Aiden Bariol joined Jack in the middle, who had moved to 77. By the 40th over, UTS North Sydney had compiled 233 runs and it was time to put the foot down with 46 runs scored from the next five overs and Jack moving to 99. Aiden scored most of those runs, despatching the spinners who were operating in tandem for four boundaries and two sixes. In the 46th over, Jack bought up his second First Grade ton from 127 balls with 11 fours and one six. Aiden cracked a four from the next ball before being bowled for 47 from just 30 balls and by the end of the 46th over the Bears were 3/294. Jack fell at the start of the 47th finishing with 101, leaving Tim Reynolds and Brent Atherton to bring it home. Tim (29*) and Brent (12*) did not disappoint, piling on another 41 runs to move the total to 4/336.

The wicket had flattened out and, despite an excellent total, it was going to be hard work to dislodge the Wests batsmen. James Campbell, Matt Alexander and Olly Knight all had a dip at the openers, bowling plenty of dots but it was tough to contain the boundaries as Wests moved to 67 without loss from the first 10 overs.

Spin was introduced in the 12th over with immediate success as Mac Jenkins took a low down caught and bowled to grab the first wicket for the home team and have the Magpies 1/75. The wicket slowed the momentum a little with Wests moving past 100 by the 19th over. Jack James (0/26 off 5) was giving an opportunity from the Cammeray end and, despite keeping things relatively tight, he could not add to the wicket tally. After 27 overs and 149 on the board, it was time for the Bears’ strike bowler, James Campbell to return. Campbell (1/51 from 10) was hit for 7 runs from the first over of his new spell but followed up a maiden by Mac with a wicket maiden of his own to dismiss the dangerous Josh Clarke with a confident lbw shout and reduce Wests to 2/156 at the end of the 30th.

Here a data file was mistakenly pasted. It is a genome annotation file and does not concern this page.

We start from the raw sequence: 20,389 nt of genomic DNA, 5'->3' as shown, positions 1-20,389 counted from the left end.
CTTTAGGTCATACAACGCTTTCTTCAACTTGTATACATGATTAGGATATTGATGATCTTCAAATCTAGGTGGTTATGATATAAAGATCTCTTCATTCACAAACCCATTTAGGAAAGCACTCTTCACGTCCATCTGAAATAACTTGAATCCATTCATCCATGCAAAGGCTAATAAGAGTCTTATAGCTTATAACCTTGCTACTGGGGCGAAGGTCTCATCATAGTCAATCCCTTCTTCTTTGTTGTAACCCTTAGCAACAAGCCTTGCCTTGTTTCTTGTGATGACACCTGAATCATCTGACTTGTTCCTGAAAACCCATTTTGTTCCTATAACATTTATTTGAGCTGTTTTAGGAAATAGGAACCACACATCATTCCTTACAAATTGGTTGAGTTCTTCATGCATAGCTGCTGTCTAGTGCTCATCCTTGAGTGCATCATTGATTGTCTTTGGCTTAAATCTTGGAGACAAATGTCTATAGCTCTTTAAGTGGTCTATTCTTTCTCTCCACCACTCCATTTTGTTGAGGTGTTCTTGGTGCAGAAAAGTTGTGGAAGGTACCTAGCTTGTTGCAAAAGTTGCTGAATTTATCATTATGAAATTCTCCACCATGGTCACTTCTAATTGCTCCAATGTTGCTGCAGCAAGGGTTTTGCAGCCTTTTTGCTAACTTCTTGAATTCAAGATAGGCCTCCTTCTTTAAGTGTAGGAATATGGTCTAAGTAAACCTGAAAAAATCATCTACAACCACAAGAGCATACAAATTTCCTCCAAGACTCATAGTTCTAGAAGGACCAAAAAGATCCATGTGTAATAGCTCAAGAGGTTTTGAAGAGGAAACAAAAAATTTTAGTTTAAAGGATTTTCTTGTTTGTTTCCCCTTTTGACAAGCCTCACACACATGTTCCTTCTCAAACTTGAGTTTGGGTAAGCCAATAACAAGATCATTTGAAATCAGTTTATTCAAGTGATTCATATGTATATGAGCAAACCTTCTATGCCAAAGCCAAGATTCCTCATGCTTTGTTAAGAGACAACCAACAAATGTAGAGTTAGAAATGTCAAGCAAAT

Despite two wickets down, the Wests batsmen picked up the pace and moved the score past 200 in the 36th over. Robbie Aitken started his spell quite late in the piece, but after two relatively quiet overs he turned the game on its head with consecutive wickets in the 37th over. The first was a sharp stumping by Aiden Bariol and the second an lbw, and Robbie was suddenly on a hat-trick. Matt Alexander (1/52 from 8) then returned from the City end to claim the fifth wicket courtesy of a brilliant driving catch at cover by Tim Reynolds, and Wests were 5/208 in the 38th.

With 10 overs remaining, Wests needed close to 12 an over to win the game, and with the batsmen coming after him, Robbie spun his magic. He took a further three wickets, the first a miscued slog sweep straight to Mac and the second an excellent catch by Bariol behind the stumps. The final wicket was taken on the boundary by Campbell and Robbie (5/42 off 9) had added a 14th First Grade five wicket haul to his resume, his eighth for the Bears. Mac Jenkins (2/42 off 10) completed a great day for the spinners, clean bowling the no.9. Wests finished up 9 down for 279, 57 runs short of the Bears’ total.